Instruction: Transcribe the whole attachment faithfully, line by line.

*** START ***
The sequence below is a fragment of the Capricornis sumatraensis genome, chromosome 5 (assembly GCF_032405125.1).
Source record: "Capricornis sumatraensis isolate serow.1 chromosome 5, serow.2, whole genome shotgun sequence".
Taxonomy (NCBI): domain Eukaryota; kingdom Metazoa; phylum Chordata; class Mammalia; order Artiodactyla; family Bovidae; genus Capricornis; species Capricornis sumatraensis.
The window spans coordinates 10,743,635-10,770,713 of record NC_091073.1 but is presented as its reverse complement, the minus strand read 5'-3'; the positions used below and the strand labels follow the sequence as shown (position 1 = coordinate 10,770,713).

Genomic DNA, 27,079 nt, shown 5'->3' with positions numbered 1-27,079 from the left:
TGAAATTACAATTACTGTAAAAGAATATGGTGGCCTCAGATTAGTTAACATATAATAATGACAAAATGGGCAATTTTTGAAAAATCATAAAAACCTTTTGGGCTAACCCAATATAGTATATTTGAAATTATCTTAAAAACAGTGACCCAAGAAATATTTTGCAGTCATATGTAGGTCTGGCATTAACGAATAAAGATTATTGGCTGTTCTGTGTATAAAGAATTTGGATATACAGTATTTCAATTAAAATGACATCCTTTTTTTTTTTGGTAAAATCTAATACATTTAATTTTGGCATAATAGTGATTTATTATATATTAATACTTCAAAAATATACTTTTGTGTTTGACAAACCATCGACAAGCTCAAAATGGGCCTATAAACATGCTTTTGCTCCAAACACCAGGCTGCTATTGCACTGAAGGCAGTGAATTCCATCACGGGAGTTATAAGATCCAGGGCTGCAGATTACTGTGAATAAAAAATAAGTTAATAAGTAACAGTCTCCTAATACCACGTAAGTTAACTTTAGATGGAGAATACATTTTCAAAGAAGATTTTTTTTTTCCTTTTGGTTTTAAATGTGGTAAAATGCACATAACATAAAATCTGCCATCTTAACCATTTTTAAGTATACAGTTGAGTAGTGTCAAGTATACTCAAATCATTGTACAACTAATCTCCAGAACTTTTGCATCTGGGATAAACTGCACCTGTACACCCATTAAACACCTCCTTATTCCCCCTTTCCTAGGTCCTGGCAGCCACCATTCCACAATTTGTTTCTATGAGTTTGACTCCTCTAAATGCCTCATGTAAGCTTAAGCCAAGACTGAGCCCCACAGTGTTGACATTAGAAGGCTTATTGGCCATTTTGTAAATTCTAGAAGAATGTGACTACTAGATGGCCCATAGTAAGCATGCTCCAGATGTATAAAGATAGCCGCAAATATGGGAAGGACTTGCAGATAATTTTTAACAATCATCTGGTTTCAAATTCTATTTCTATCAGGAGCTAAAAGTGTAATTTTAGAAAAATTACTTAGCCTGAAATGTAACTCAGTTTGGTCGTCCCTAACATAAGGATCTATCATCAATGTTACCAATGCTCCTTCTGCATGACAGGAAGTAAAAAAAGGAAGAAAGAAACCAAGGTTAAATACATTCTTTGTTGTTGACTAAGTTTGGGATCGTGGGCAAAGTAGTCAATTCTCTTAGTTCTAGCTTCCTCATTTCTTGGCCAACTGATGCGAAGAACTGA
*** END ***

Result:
The sequence below is a fragment of the Capricornis sumatraensis genome, chromosome 5 (assembly GCF_032405125.1).
Source record: "Capricornis sumatraensis isolate serow.1 chromosome 5, serow.2, whole genome shotgun sequence".
Taxonomy (NCBI): domain Eukaryota; kingdom Metazoa; phylum Chordata; class Mammalia; order Artiodactyla; family Bovidae; genus Capricornis; species Capricornis sumatraensis.
The window spans coordinates 10,743,635-10,770,713 of record NC_091073.1 but is presented as its reverse complement, the minus strand read 5'-3'; the positions used below and the strand labels follow the sequence as shown (position 1 = coordinate 10,770,713).

Genomic DNA, 27,079 nt, shown 5'->3' with positions numbered 1-27,079 from the left:
TGAAATTACAATTACTGTAAAAGAATATGGTGGCCTCAGATTAGTTAACATATAATAATGACAAAATGGGCAATTTTTGAAAAATCATAAAAACCTTTTGGGCTAACCCAATATAGTATATTTGAAATTATCTTAAAAACAGTGACCCAAGAAATATTTTGCAGTCATATGTAGGTCTGGCATTAACGAATAAAGATTATTGGCTGTTCTGTGTATAAAGAATTTGGATATACAGTATTTCAATTAAAATGACATCCTTTTTTTTTTTGGTAAAATCTAATACATTTAATTTTGGCATAATAGTGATTTATTATATATTAATACTTCAAAAATATACTTTTGTGTTTGACAAACCATCGACAAGCTCAAAATGGGCCTATAAACATGCTTTTGCTCCAAACACCAGGCTGCTATTGCACTGAAGGCAGTGAATTCCATCACGGGAGTTATAAGATCCAGGGCTGCAGATTACTGTGAATAAAAAATAAGTTAATAAGTAACAGTCTCCTAATACCACGTAAGTTAACTTTAGATGGAGAATACATTTTCAAAGAAGATTTTTTTTTTCCTTTTGGTTTTAAATGTGGTAAAATGCACATAACATAAAATCTGCCATCTTAACCATTTTTAAGTATACAGTTGAGTAGTGTCAAGTATACTCAAATCATTGTACAACTAATCTCCAGAACTTTTGCATCTGGGATAAACTGCACCTGTACACCCATTAAACACCTCCTTATTCCCCCTTTCCTAGGTCCTGGCAGCCACCATTCCACAATTTGTTTCTATGAGTTTGACTCCTCTAAATGCCTCATGTAAGCTTAAGCCAAGACTGAGCCCCACAGTGTTGACATTAGAAGGCTTATTGGCCATTTTGTAAATTCTAGAAGAATGTGACTACTAGATGGCCCATAGTAAGCATGCTCCAGATGTATAAAGATAGCCGCAAATATGGGAAGGACTTGCAGATAATTTTTAACAATCATCTGGTTTCAAATTCTATTTCTATCAGGAGCTAAAAGTGTAATTTTAGAAAAATTACTTAGCCTGAAATGTAACTCAGTTTGGTCGTCCCTAACATAAGGATCTATCATCAATGTTACCAATGCTCCTTCTGCATGACAGGAAGTAAAAAAAGGAAGAAAGAAACCAAGGTTAAATACATTCTTTGTTGTTGACTAAGTTTGGGATCGTGGGCAAAGTAGTCAATTCTCTTAGTTCTAGCTTCCTCATTTCTTGGCCAACTGATGCGAAGAACTGA